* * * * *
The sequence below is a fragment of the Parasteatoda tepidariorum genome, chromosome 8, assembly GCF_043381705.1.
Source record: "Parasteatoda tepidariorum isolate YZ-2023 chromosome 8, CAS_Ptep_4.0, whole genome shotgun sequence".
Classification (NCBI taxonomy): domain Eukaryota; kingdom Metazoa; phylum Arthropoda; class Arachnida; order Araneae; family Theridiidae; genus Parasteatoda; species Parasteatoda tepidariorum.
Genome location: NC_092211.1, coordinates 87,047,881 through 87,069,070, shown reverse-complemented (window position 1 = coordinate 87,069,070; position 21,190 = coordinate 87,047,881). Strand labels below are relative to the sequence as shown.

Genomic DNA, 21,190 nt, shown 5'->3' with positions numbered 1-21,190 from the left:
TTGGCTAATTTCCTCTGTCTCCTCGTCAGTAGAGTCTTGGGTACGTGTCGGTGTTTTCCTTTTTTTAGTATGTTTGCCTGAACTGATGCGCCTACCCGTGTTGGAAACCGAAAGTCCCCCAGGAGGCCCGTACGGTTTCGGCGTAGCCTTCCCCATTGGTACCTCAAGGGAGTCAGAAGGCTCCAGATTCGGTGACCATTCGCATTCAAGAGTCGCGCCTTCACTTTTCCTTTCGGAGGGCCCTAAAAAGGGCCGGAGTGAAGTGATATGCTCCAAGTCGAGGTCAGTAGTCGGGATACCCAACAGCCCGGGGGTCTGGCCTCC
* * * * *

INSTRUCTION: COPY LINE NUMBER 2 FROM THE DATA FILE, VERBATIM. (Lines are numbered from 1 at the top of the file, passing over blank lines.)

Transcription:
Source record: "Parasteatoda tepidariorum isolate YZ-2023 chromosome 8, CAS_Ptep_4.0, whole genome shotgun sequence".